Providing ‘liquidity crack’ to the financial system has required heightened international government and central bank coordination to maintain an illusion of stability, but not true stability. The definition of instability is this epic support network. It is more dangerous than in past financial crises precisely because of its size and level of political backing.
During the Panic of 1907, President Teddy Roosevelt’s Treasury Secretary, Cortelyou announced the first US bank bailout in the country’s history. Though not a member of the government, financier J.P. Morgan was chosen by Roosevelt to deploy $25 million from the Treasury. He and a team of associates decided which banks would live or die with this federal money and some private (or customers’) capital thrown in.
The Federal Reserve was established in 1913 to back the private banking system in advance from requiring future such government injections of capital. After World War I, a Laissez Faire policy toward finance and speculation, but not alcohol, marked the 1920s. before the financial system crumbled under the weight of its own recklessness again. So on October 24, 1929, the Big Six bankers convened at the Morgan Bank at noon (for 20 minutes) to form a plan to 'save' the ailing markets by injecting their own (well, their customer’s) capital.  It didn’t work. What transpired instead was the Great Depression.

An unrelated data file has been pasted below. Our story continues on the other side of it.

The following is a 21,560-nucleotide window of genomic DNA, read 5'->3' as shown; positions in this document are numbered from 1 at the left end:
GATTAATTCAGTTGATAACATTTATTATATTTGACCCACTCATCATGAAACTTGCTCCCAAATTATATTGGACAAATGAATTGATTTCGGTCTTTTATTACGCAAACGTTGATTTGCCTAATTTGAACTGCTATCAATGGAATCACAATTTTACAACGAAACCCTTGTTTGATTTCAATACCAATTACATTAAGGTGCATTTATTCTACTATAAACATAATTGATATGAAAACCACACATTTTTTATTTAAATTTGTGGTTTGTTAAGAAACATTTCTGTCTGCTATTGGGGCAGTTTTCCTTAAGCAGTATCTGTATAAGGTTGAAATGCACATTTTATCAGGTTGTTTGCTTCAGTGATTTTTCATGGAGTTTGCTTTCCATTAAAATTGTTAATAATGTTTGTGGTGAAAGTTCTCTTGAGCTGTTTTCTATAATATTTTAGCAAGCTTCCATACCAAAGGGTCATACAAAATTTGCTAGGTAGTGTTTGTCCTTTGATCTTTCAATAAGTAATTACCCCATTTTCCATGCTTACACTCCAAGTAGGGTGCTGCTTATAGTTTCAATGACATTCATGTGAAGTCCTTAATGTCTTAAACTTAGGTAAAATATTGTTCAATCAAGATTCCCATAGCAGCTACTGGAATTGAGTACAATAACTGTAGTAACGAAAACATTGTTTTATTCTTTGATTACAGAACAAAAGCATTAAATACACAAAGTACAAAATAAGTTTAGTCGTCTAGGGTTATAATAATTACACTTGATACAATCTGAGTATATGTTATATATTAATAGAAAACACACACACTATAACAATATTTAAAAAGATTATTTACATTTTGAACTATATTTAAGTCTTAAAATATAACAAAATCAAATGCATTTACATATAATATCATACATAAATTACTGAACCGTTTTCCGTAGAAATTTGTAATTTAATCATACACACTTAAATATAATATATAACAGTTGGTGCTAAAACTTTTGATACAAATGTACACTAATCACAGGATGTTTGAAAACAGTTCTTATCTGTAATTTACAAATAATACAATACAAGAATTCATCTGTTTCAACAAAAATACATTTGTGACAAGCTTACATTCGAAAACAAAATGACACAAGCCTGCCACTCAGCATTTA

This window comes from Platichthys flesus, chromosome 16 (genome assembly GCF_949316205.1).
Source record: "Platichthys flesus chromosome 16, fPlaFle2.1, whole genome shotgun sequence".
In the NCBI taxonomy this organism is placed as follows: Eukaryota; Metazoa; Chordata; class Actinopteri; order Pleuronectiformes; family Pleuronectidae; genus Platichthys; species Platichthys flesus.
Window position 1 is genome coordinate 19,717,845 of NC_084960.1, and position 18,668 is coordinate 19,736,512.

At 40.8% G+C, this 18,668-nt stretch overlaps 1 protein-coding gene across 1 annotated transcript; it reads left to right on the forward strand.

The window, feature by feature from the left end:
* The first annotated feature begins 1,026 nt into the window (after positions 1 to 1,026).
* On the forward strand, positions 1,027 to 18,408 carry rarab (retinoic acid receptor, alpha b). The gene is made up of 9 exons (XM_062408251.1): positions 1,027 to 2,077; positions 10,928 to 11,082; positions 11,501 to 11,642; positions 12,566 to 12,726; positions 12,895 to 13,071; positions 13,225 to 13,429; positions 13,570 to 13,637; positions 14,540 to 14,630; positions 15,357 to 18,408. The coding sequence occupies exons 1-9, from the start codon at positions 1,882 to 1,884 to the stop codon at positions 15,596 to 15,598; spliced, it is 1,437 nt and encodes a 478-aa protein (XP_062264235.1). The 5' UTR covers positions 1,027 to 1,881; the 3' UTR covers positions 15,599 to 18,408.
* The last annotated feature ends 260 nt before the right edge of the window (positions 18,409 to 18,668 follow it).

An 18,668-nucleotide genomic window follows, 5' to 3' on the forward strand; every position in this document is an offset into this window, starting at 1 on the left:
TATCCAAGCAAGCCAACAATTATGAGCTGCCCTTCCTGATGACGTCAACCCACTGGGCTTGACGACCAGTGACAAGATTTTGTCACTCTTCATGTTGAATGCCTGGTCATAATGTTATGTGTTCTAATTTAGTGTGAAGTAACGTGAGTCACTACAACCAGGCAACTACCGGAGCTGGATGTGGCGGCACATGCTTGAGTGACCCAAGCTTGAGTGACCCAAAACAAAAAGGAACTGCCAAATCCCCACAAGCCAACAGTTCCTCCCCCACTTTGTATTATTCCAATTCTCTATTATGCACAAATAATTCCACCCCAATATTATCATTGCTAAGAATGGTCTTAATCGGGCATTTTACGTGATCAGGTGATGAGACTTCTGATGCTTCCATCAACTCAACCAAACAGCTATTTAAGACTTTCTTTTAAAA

After the Crash of 1929, markets rallied, and then lost 90% of their value. Liquidity froze. Credit for the masses was as unavailable, as was real money. The combined will of President FDR and the key bankers of the day worked to bolster people’s confidence in the system that had crushed them - by reforming it, by making the biggest banks smaller, by separating bet-taking arms from those in which people could store, and borrow money from, safely. Political and financial leaderships collaboratively ushered in the reform measures of the Glass-Steagall Act.  As I note in my most recent book, All the Presidents' Bankers, this Act was not merely a piece of legislation passed in spirited bi-partisan fashion, but it was also a means to stabilize a system for participants at the top, middle and bottom of it. Stability itself was the political and financial goal.